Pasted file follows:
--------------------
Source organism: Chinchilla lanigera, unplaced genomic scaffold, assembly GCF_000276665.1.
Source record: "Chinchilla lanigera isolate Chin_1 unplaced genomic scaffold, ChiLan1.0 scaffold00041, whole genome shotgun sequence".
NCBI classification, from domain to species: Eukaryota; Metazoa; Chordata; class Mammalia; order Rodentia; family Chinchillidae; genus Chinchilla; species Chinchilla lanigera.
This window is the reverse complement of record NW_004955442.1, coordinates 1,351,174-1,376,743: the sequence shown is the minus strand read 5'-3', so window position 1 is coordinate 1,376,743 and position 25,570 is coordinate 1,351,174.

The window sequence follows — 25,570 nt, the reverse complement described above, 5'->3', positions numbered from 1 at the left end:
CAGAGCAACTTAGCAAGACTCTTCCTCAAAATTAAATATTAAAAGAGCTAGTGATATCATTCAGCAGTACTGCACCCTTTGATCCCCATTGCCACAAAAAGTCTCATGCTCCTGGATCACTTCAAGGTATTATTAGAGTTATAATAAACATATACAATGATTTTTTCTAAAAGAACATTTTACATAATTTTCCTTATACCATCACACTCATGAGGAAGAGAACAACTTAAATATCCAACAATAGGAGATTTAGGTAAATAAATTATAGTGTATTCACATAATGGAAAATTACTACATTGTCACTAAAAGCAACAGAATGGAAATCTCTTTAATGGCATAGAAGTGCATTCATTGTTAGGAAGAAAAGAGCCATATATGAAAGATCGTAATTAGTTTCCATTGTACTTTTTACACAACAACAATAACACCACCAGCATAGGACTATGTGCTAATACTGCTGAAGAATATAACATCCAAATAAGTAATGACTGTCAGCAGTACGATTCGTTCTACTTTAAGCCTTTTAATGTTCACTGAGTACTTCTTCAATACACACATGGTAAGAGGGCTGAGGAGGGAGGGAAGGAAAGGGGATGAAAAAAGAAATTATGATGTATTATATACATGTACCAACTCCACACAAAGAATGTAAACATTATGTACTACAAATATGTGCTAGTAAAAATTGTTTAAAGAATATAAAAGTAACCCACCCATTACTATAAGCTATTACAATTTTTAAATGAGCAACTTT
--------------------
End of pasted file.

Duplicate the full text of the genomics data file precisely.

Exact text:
Source organism: Chinchilla lanigera, unplaced genomic scaffold, assembly GCF_000276665.1.
Source record: "Chinchilla lanigera isolate Chin_1 unplaced genomic scaffold, ChiLan1.0 scaffold00041, whole genome shotgun sequence".
NCBI classification, from domain to species: Eukaryota; Metazoa; Chordata; class Mammalia; order Rodentia; family Chinchillidae; genus Chinchilla; species Chinchilla lanigera.
This window is the reverse complement of record NW_004955442.1, coordinates 1,351,174-1,376,743: the sequence shown is the minus strand read 5'-3', so window position 1 is coordinate 1,376,743 and position 25,570 is coordinate 1,351,174.

The window sequence follows — 25,570 nt, the reverse complement described above, 5'->3', positions numbered from 1 at the left end:
CAGAGCAACTTAGCAAGACTCTTCCTCAAAATTAAATATTAAAAGAGCTAGTGATATCATTCAGCAGTACTGCACCCTTTGATCCCCATTGCCACAAAAAGTCTCATGCTCCTGGATCACTTCAAGGTATTATTAGAGTTATAATAAACATATACAATGATTTTTTCTAAAAGAACATTTTACATAATTTTCCTTATACCATCACACTCATGAGGAAGAGAACAACTTAAATATCCAACAATAGGAGATTTAGGTAAATAAATTATAGTGTATTCACATAATGGAAAATTACTACATTGTCACTAAAAGCAACAGAATGGAAATCTCTTTAATGGCATAGAAGTGCATTCATTGTTAGGAAGAAAAGAGCCATATATGAAAGATCGTAATTAGTTTCCATTGTACTTTTTACACAACAACAATAACACCACCAGCATAGGACTATGTGCTAATACTGCTGAAGAATATAACATCCAAATAAGTAATGACTGTCAGCAGTACGATTCGTTCTACTTTAAGCCTTTTAATGTTCACTGAGTACTTCTTCAATACACACATGGTAAGAGGGCTGAGGAGGGAGGGAAGGAAAGGGGATGAAAAAAGAAATTATGATGTATTATATACATGTACCAACTCCACACAAAGAATGTAAACATTATGTACTACAAATATGTGCTAGTAAAAATTGTTTAAAGAATATAAAAGTAACCCACCCATTACTATAAGCTATTACAATTTTTAAATGAGCAACTTT